Expansion to the Jewish-American Museum in Philadelphia
The only museum in the U.S. that documents Jewish-American experience is adding to the existing building a 9.200 square metres complex that was designed by Polshek Partnership of New York.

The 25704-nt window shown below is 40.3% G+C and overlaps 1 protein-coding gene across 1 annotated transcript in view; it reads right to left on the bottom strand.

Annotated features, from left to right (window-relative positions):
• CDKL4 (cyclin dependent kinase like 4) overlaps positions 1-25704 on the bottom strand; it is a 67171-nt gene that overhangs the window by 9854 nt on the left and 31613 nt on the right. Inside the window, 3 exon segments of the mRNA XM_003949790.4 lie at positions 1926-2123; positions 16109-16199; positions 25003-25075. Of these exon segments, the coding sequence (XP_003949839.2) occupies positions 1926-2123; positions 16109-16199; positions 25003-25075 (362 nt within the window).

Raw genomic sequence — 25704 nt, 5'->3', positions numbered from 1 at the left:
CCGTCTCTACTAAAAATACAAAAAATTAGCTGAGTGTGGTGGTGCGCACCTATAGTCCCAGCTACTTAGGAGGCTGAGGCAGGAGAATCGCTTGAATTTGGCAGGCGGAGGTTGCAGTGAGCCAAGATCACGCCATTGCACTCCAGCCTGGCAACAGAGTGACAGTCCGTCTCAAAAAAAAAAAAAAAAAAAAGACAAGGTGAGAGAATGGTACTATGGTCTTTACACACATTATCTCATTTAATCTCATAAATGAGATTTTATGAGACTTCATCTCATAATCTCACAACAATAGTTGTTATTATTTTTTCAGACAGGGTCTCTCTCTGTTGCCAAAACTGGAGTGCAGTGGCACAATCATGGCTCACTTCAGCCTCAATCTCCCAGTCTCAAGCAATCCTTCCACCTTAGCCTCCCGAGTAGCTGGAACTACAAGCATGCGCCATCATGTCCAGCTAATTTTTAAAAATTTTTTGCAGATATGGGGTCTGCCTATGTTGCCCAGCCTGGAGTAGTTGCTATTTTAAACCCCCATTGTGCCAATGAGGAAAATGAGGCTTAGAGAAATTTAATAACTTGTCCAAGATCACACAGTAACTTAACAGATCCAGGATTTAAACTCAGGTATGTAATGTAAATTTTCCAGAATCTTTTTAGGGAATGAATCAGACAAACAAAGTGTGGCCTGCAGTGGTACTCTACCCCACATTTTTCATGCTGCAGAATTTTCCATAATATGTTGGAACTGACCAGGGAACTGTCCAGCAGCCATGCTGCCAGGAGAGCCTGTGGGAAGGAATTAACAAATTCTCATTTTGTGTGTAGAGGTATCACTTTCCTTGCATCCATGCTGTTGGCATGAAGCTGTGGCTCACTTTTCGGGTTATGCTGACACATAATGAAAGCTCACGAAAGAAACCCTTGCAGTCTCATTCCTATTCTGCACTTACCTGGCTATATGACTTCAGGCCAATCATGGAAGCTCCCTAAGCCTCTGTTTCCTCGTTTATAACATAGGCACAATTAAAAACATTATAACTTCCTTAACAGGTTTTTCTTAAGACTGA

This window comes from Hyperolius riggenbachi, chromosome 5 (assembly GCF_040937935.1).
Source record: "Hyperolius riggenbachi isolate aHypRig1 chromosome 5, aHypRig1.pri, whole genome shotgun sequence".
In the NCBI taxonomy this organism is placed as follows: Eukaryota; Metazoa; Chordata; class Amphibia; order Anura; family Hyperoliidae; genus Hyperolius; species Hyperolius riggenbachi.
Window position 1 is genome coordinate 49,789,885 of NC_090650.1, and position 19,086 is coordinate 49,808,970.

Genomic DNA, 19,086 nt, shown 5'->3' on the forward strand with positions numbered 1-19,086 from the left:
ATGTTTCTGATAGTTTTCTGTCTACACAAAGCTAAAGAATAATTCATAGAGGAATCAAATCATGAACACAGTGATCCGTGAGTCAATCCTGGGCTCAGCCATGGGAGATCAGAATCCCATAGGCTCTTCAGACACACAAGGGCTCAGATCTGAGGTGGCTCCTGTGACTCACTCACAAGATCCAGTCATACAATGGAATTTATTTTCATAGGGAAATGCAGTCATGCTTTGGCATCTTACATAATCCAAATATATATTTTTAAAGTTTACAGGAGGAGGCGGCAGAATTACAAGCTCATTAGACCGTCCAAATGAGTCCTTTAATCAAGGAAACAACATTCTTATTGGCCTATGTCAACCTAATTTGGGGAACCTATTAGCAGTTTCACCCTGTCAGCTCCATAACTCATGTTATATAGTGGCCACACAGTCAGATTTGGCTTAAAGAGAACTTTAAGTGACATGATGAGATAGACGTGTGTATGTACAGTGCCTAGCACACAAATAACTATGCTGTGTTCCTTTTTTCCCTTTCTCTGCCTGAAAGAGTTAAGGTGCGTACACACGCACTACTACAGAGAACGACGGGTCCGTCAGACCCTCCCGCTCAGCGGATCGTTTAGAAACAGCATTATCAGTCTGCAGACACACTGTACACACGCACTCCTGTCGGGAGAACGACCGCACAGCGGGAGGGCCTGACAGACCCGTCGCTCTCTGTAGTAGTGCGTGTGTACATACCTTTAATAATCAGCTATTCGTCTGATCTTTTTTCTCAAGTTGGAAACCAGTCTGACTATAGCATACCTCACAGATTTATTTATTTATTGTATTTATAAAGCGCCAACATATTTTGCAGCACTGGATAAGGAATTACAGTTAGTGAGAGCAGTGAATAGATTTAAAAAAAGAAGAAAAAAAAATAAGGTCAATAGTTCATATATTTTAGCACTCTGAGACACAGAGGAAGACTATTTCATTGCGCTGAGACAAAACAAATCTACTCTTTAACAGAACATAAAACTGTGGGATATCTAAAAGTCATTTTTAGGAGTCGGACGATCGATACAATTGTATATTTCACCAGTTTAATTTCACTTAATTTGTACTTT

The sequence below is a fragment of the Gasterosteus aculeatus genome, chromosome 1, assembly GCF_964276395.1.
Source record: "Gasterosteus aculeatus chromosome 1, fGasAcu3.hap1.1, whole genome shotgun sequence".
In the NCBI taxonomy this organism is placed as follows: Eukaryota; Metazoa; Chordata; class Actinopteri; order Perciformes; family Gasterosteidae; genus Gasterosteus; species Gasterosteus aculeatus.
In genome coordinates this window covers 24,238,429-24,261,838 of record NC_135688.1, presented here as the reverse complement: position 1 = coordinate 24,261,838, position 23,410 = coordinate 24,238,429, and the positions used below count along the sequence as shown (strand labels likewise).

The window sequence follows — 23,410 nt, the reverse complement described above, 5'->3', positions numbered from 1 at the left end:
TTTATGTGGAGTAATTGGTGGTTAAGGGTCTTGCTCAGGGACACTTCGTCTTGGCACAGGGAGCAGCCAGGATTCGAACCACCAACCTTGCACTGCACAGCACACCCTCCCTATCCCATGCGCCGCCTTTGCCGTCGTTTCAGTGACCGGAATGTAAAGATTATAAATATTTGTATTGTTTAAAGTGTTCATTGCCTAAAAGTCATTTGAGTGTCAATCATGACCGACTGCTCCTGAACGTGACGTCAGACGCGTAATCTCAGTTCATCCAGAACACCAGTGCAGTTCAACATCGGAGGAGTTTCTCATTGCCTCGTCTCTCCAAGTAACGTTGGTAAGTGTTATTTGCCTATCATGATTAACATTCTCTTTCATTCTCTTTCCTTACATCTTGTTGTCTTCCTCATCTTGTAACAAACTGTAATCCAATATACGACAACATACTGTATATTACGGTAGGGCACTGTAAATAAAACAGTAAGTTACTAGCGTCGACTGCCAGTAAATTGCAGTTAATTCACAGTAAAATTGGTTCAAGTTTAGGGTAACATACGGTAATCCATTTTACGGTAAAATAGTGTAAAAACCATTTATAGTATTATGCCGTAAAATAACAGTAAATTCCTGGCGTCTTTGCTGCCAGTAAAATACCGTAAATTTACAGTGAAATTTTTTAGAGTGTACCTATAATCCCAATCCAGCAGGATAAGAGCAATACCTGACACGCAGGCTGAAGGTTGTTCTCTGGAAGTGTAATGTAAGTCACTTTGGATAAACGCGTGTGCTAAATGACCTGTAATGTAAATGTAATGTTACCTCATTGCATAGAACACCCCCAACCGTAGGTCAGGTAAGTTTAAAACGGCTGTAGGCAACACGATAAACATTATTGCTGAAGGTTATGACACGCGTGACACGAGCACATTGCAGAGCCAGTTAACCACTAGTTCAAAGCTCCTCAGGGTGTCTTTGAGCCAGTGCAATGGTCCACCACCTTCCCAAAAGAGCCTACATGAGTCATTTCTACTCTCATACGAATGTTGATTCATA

As the Architectural Record reported lately, the National Museum for American Jewish History (NMAJH) aims to quintuple its attendance to 250,000 visitors a year. The new building is supposed to cost $150 million and opens on July 4, 2010. The architect James S. Polshek FAIA explained, that the design attempts to convey one group’s story of achieving freedom in the United States. The design is marked by two, four-story box-shaped volumes that will sit atop a street-level pedestal made of granite. The two volumes will be clad in two different materials, which are trying to give each volume a certain meaning. While one volume will be clad in terra cotta, it is supposed to convey permanence and protection. The second, more flamboyant volume will be clad in glass, which shall symbolize impermanence and fragility. The two wings are also trying to establish a dialogue between the past and the present, enabling “a reconciliation between people through the clarity of intersecting and interacting volumes, through a conversation between the transparent and the solid,” the architect said. The terra cotta wing will house galleries, an education centre and a theatre. Event rooms, circulation spaces and a staircase are housed in the glass-clad wing. The latter will be crowned by the “Freedom Beacon”, which is a flame symbolizing the 5,000 year old history of Judaism. It will be positioned at the top of a 35 metre-tall atrium. The site for the building is set in Philadelphia's historic district, and will front Independence Mall. Groundbreaking took place in fall 2007.